Depending on the premises or type of business and work conducted there, different fire extinguishers are required. For example, a restaurant will need to keep a number of fire extinguisher types on the premises, including those suitable for Class A, Class B (flammable liquids, such as spirits), Class F (cooking oils), and electrical fires. All fire extinguishers must be clearly visible and accessible and their positioning communicated to all staff and occupants of the building. Take a look at our fire extinguisher application guide for a clear understanding of classes of fire and suitable fire extinguishers.
Fire extinguishers are not flammable. They’re fire tested to ensure naturally high temperatures will not affect their performance, safety or integrity.
Some fire extinguishers can be hazardous if they are used in confined spaces or stored in an unsafe position. When used, the contents of CO2 and powder fire extinguishers can quickly fill a small space and render the user unable to breathe, which is why they should only be used in larger or outdoor areas. British Standards (BS 5306) requires that measures are taken to protect fire safety equipment and reduce the possibility of theft, vandalism and accidental discharge. Fire extinguisher stands and other storage methods will protect the units and the public.
Fire extinguishers can be refilled following their annual service or extended service. However, it is entirely dependent on the findings of the service. This work should only be carried out by a certified engineer, who will confirm whether the fire extinguisher is to be refilled or replaced following its service. Actions will be recorded in the premises’ fire logbook to adhere to fire safety regulations.
There have been rare cases of fire extinguishers exploding but only when the units have not been serviced and kept in dangerous areas. For example, outdoor fire extinguishers should be safely stored in a cabinet to avoid freezing as the contents will naturally expand and can crack the body. You can also invest in innovative fire extinguishers with additives to prevent freezing.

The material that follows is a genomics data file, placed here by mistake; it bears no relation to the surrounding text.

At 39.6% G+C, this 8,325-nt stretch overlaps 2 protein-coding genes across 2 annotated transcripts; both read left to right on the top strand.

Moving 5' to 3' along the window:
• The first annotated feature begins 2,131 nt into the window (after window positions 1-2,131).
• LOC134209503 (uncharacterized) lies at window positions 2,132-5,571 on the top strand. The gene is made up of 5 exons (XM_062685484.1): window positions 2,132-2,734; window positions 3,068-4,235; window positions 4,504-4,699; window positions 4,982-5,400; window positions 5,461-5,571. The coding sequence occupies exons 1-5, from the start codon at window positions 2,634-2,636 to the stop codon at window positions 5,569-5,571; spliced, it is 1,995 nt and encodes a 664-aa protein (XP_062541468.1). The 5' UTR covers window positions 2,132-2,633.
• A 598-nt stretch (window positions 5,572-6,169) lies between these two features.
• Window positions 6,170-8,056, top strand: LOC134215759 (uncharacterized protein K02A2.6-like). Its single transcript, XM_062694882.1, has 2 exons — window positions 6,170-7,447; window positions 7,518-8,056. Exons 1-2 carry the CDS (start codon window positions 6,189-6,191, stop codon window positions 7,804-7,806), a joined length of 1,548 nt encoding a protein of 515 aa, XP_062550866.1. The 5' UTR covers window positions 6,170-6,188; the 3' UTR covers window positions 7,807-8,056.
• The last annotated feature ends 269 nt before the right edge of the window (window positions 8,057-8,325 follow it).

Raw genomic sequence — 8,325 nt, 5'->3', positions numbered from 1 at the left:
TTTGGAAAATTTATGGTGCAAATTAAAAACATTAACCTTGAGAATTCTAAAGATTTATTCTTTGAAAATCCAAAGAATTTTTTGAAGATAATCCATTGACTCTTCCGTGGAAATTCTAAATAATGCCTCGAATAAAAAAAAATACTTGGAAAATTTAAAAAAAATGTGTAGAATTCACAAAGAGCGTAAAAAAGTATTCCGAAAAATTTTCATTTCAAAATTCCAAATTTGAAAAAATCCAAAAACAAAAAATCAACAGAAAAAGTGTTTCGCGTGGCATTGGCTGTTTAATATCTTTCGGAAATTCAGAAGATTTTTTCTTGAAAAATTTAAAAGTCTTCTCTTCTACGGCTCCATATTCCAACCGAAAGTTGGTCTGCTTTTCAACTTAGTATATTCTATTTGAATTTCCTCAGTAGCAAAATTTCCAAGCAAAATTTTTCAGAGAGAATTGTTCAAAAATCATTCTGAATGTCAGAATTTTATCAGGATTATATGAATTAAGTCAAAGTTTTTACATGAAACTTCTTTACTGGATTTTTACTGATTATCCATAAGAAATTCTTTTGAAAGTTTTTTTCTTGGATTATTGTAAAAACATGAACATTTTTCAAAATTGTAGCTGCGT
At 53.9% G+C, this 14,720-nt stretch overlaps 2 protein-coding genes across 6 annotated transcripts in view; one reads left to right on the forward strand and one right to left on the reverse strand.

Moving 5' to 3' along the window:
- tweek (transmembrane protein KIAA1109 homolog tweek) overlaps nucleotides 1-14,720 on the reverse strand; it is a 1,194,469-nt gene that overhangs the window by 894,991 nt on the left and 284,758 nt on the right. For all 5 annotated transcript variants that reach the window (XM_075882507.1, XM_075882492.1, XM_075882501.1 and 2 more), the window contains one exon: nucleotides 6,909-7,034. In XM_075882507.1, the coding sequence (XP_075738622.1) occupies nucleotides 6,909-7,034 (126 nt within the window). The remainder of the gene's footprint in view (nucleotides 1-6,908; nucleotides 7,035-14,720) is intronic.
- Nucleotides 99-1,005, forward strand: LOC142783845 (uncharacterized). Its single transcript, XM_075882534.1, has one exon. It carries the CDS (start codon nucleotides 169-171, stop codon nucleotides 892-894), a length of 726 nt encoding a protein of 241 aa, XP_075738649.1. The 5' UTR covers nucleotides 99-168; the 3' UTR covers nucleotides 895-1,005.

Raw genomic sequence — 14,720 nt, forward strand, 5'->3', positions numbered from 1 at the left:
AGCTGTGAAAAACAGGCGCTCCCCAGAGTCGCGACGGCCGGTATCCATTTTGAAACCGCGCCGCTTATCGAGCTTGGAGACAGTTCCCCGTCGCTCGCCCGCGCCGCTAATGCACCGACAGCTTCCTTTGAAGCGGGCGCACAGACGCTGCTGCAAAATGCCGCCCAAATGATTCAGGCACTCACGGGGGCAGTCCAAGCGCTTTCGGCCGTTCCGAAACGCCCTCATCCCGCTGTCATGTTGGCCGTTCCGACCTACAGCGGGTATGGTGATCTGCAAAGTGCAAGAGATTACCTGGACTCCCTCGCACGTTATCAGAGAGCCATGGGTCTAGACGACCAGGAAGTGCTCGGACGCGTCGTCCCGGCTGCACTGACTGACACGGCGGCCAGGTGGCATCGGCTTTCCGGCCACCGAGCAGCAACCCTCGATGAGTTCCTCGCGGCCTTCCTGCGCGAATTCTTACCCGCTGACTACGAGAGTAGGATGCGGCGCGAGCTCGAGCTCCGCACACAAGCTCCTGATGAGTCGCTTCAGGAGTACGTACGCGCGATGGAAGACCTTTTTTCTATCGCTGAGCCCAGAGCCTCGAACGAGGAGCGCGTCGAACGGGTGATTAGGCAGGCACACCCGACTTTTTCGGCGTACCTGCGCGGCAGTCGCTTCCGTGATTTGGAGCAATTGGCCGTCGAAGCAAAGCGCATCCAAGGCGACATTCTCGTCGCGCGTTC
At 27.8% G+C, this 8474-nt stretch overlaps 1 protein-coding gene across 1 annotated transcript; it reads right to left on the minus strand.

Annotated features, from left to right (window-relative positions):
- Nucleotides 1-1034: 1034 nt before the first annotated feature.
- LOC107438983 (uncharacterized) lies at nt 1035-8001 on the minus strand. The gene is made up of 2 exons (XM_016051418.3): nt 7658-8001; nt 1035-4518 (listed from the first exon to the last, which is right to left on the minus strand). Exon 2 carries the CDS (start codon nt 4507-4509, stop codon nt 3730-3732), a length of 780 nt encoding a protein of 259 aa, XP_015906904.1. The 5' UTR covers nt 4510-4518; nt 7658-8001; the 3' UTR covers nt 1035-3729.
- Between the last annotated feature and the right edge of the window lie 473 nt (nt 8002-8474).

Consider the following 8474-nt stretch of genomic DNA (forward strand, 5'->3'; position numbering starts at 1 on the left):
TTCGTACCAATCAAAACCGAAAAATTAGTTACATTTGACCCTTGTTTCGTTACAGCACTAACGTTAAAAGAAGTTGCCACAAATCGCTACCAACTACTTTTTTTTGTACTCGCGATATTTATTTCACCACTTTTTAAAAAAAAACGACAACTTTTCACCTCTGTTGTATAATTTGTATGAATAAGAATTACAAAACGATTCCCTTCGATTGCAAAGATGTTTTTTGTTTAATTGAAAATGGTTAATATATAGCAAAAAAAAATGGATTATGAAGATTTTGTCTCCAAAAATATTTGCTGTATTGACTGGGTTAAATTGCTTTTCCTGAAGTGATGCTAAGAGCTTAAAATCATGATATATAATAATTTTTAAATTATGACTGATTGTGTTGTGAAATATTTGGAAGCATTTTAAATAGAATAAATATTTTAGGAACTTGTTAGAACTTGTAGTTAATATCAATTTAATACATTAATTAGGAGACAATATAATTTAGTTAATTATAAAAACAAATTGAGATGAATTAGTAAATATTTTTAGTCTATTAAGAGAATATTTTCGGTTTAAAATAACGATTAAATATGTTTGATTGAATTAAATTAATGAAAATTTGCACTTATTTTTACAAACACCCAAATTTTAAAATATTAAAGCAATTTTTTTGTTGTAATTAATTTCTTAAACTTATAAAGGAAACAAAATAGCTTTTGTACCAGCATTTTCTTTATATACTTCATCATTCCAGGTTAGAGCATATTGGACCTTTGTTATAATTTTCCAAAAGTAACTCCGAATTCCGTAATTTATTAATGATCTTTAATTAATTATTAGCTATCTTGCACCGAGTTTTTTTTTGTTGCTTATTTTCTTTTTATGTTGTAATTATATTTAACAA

Fire extinguishers must be inspected once a year by a certified engineer, who will carry out a service and record their findings in the premises’/business’ log book. It is a legal requirement for fire extinguishers to be annually serviced and that could make all the difference in the event of an emergency. As a business or building owner, you are the responsible person to whom the duty falls to arrange servicing of fire extinguishers, and you must ensure this is done by a competent and fully trained technician. You can also carry out frequent visual checks in the meantime.
British Standards (BS 5306) stipulates a 30-metre rule. It requires that a person shouldn’t have to travel more than 30 metres from the site of a fire to reach appropriate fire extinguisher. They should be located in safe and easily accessible places, such as communal areas in multi-occupancy residential buildings, near areas at risk of fire. They should be positioned in such a way that encourages people to move towards an exit and along an escape route so, ideally, they’ll be sited near room exits, in corridors or on stairways, for example.
For sector-specific information regarding fire extinguishers and fire safety, visit our resource centre and benefit from a host of support and helpful materials.
by Amy Moseley
BY Amy Moseley
BY Amy Moseley
BY Amy Moseley